Howard Nemerov

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Howard Nemerov
Howard Nemerov.jpg
Born (1920-02-29)February 29, 1920
New York City, New York, USA
Died July 5, 1991(1991-07-05) (aged 71)
University City, Missouri, USA
Occupation Poet
Nationality United States
Alma mater Harvard College
Notable award(s)

National Book Award
1978

Pulitzer Prize
1978

Howard Nemerov (February 29, 1920 – July 5, 1991) was an American poet. He was twice Poet Laureate Consultant in Poetry to the Library of Congress, from 1963 to 1964 and again from 1988 to 1990.[1] For The Collected Poems of Howard Nemerov (1977), he won the National Book Award for Poetry,[2] Pulitzer Prize for Poetry,[3] and Bollingen Prize.

Nemerov was brother to photographer Diane Nemerov Arbus and father to art historian Alexander Nemerov, Professor of the History of Art and American Studies at Stanford University.

Biography[edit]

Born on Leap Day in New York City, his parents were David Nemerov and Gertrude. The Nemerovs were a Russian Jewish couple who lived in New York City and owned Russek's, a famous Fifth Avenue department store. His younger sister was the photographer Diane Arbus. The elder Nemerov's talents and interests extended to art connoisseurship, painting, philanthropy, and photography — talents and interests undoubtedly influential upon his son. Young Howard was raised in a sophisticated New York City environment where he attended the Society for Ethical Culture's Fieldston School. Graduated in 1937 as an outstanding student and second string team football fullback, he commenced studies at Harvard University where, in 1940, he was Bowdoin Essayist and he received bachelor's degree at this university. Throughout World War II, he served as a pilot, first in the Royal Canadian Air Force and later the U. S. Army Air Forces. He married in 1944, and after the war, having earned the rank of first lieutenant, returned to New York with his wife to complete his first book.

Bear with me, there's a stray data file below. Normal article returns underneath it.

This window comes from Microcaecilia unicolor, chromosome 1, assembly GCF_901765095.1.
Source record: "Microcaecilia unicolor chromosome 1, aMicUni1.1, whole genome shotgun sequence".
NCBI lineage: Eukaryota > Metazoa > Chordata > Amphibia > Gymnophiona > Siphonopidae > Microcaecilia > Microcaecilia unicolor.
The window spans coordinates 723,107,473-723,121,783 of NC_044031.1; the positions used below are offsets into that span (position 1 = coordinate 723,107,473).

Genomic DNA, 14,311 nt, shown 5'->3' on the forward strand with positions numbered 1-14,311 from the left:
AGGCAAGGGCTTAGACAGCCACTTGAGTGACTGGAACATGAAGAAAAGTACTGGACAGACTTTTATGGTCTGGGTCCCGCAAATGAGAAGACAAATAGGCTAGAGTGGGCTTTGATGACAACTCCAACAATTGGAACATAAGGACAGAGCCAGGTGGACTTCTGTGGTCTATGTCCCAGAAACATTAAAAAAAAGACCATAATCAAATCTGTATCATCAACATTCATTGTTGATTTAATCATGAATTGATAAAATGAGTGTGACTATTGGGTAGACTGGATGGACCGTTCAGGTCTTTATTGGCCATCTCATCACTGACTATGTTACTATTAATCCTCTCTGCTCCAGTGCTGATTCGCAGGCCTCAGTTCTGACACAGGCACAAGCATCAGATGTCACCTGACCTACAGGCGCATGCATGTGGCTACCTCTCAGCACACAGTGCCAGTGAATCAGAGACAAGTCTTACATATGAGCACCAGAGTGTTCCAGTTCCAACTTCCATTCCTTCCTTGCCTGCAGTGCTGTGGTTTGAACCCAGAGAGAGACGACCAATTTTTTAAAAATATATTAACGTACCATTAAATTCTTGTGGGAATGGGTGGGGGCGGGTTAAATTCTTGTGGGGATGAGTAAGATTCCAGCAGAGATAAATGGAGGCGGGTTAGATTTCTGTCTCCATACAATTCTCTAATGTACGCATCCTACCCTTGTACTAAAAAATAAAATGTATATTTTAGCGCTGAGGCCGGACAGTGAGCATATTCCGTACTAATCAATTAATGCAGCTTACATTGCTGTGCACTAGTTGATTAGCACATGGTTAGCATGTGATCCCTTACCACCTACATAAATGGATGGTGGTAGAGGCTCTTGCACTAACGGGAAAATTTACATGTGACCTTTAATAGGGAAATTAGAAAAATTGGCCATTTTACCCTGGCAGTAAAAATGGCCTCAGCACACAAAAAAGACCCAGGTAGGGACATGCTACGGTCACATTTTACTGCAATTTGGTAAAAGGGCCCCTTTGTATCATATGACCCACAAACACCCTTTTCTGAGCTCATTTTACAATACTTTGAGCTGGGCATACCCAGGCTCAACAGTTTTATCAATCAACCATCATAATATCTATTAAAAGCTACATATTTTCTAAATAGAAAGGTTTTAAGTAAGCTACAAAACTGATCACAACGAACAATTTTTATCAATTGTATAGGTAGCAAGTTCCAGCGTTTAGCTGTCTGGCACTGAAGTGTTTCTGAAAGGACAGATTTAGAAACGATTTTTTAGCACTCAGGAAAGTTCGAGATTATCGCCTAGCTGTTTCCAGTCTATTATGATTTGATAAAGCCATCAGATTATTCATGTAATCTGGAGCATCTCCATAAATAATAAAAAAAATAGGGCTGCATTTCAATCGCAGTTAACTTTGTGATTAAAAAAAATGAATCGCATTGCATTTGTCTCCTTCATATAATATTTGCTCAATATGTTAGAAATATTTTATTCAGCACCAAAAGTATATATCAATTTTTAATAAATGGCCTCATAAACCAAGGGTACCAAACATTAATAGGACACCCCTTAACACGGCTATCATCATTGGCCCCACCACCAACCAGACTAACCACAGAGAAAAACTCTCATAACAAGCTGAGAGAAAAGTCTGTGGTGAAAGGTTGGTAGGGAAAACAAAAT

Nemerov then began teaching, first at Hamilton College and later at Bennington College, Brandeis University, and finally Washington University in St. Louis, where he was Edward Mallinckrodt Distinguished University Professor of English and Distinguished Poet in Residence from 1969 until his death in 1991. Nemerov's numerous collections of poetry include Trying Conclusions: New and Selected Poems, 1961-1991 (University of Chicago Press, 1991); The Collected Poems of Howard Nemerov (1977), which won the Pulitzer Prize, the National Book Award, and the Bollingen Prize; The Winter Lightning: Selected Poems (1968); Mirrors and Windows (1958); The Salt Garden (1955); and The Image of the Law (1947). His novels have also been commended; they include The Homecoming Game (1957), Federigo: Or the Power of Love (1954), and The Melodramatists (1949).

Nemerov received many awards and honors, among them fellowships from The Academy of American Poets and The Guggenheim Foundation, a National Endowment for the Arts grant, the National Medal of Arts, the Bollingen Prize for Poetry, and the first Aiken Taylor Award for Modern American Poetry.[4]

Nemerov served as poetry consultant to the Library of Congress in 1963 and 1964, as a Chancellor of the Academy of American Poets beginning in 1976, and two terms as poet laureate of the United States from 1988 to 1990. In 1990 he was inducted into the St. Louis Walk of Fame.[5] Nemerov died of cancer in 1991 in University City, Missouri. The Howard Nemerov Sonnet Award was instituted in 1994 to honor him, and by 2008 about 3000 sonnets were entered annually in the associated competition.[6]